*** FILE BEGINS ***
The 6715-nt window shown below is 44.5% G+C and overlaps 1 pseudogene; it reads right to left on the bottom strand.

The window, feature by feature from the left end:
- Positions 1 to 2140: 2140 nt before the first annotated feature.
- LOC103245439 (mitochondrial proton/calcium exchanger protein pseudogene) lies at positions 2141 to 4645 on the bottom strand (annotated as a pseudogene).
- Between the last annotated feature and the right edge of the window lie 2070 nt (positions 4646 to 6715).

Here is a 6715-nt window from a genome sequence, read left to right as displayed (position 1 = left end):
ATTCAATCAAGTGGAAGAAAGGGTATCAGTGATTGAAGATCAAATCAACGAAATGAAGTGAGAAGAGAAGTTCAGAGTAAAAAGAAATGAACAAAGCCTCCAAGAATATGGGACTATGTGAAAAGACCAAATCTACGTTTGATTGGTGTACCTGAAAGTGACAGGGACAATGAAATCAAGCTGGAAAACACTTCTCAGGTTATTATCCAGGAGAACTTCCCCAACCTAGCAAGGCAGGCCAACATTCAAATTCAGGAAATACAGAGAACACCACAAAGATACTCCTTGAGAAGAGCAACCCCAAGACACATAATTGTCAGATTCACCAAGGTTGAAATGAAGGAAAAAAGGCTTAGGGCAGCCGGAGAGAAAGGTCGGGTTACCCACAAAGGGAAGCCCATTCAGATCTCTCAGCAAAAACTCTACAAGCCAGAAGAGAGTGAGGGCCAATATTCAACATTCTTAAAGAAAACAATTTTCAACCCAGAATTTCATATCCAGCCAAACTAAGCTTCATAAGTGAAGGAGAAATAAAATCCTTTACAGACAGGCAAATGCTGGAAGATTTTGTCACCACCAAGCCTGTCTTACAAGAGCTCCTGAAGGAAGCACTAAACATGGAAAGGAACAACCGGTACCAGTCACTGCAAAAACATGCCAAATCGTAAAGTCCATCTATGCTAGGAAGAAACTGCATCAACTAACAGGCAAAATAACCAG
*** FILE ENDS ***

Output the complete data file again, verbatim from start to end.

The 6715-nt window shown below is 44.5% G+C and overlaps 1 pseudogene; it reads right to left on the bottom strand.

The window, feature by feature from the left end:
- Positions 1 to 2140: 2140 nt before the first annotated feature.
- LOC103245439 (mitochondrial proton/calcium exchanger protein pseudogene) lies at positions 2141 to 4645 on the bottom strand (annotated as a pseudogene).
- Between the last annotated feature and the right edge of the window lie 2070 nt (positions 4646 to 6715).

Here is a 6715-nt window from a genome sequence, read left to right as displayed (position 1 = left end):
ATTCAATCAAGTGGAAGAAAGGGTATCAGTGATTGAAGATCAAATCAACGAAATGAAGTGAGAAGAGAAGTTCAGAGTAAAAAGAAATGAACAAAGCCTCCAAGAATATGGGACTATGTGAAAAGACCAAATCTACGTTTGATTGGTGTACCTGAAAGTGACAGGGACAATGAAATCAAGCTGGAAAACACTTCTCAGGTTATTATCCAGGAGAACTTCCCCAACCTAGCAAGGCAGGCCAACATTCAAATTCAGGAAATACAGAGAACACCACAAAGATACTCCTTGAGAAGAGCAACCCCAAGACACATAATTGTCAGATTCACCAAGGTTGAAATGAAGGAAAAAAGGCTTAGGGCAGCCGGAGAGAAAGGTCGGGTTACCCACAAAGGGAAGCCCATTCAGATCTCTCAGCAAAAACTCTACAAGCCAGAAGAGAGTGAGGGCCAATATTCAACATTCTTAAAGAAAACAATTTTCAACCCAGAATTTCATATCCAGCCAAACTAAGCTTCATAAGTGAAGGAGAAATAAAATCCTTTACAGACAGGCAAATGCTGGAAGATTTTGTCACCACCAAGCCTGTCTTACAAGAGCTCCTGAAGGAAGCACTAAACATGGAAAGGAACAACCGGTACCAGTCACTGCAAAAACATGCCAAATCGTAAAGTCCATCTATGCTAGGAAGAAACTGCATCAACTAACAGGCAAAATAACCAG